Porsche is planning to build out a network of fast-charging electric vehicle stations across the U.S. alongside upcoming electric car models.
The automaker said there will be at least 500 fast-charging stations by the end of 2019, spread out at dealerships and locations near highways. As stated above, the timing is meant to line up with the launch of Porsche’s Mission E electric vehicle in 2019, as well as the rollout of its crossover EV the following year.
“If you want to buy that car, you want to know what happens if I go skiing and go further than 300 miles,” Klaus Zellmar, Porsche Cars North America’s chief executive, told Automotive News. “What do I do? So we need to have answers for that.”
Independent dealerships will be able to decide whether to charge users to use the fast-charging stations at their locations. The stations along highway routes or at other non-dealership locations will always require payment, Automotive News reported.
The plan echoes moves made by other electric vehicle companies. Tesla has its own network of fast charging stations, which it calls Superchargers. The Elon Musk-headed firm began building the network in 2012 and has completed over 1,045 locations by December of last year.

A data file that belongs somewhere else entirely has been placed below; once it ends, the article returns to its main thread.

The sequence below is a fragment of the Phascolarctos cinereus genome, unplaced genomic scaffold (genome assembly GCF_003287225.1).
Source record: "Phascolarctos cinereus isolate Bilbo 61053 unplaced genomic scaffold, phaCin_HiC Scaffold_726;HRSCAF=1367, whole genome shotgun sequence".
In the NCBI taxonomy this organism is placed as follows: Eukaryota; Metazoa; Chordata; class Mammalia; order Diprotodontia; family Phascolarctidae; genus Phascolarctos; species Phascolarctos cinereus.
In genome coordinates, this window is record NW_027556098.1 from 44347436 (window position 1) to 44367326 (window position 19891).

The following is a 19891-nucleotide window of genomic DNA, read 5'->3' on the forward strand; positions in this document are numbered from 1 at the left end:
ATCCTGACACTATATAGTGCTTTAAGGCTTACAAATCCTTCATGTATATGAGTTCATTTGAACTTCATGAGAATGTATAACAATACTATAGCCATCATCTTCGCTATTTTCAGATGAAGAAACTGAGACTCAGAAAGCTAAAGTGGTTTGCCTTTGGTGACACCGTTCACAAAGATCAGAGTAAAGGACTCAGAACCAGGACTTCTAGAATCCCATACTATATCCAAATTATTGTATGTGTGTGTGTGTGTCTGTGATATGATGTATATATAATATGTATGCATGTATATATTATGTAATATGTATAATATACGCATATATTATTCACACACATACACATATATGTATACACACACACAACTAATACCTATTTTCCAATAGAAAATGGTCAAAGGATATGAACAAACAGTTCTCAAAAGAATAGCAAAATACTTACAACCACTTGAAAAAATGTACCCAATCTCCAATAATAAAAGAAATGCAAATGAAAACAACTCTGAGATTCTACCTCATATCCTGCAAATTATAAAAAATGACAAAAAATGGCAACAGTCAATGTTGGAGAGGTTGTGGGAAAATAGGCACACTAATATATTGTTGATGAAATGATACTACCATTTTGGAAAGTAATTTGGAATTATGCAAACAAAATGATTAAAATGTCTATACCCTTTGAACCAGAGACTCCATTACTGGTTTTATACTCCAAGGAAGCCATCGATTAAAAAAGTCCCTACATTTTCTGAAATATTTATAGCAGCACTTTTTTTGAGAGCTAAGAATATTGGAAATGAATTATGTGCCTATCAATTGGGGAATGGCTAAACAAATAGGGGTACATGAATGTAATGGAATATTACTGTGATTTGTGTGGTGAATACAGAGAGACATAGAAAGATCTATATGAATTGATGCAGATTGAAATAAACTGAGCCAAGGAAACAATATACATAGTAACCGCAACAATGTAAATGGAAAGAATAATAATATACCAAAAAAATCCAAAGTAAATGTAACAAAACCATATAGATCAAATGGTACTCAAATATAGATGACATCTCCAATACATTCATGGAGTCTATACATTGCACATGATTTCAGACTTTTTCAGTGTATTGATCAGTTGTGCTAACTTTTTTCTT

It’s unclear whether Porsche will implement a pricing scale similar to the Supercharger network or will use another payment system — though Zellmar added that Porsche is “pretty certain” that it won’t be free.
“It’s too early to talk about how exactly that payment process for customers will work,” Zellmar said. “There are various opportunities. You could buy a package all included for the car. It could be a membership card that you use. We’re not quite there yet.”
As TechCrunch points out, charging at a Tesla station varies by location. In California costs about 0.26 cents per kWh. Users in Michigan are charged about 0.24 cents per minute above 60 kW and 0.12 cents per minute if below that threshold.
It’s worth noting that Porsche isn’t planning on covering the cost for its U.S.-based dealerships to install these stations. It’s up to those dealerships to decide whether they want to pay to install them.
While Porsche is only the latest automaker to follow in Tesla’s footsteps, it’s likely that other manufacturers will build their own networks once EVs become more mainstream and widespread.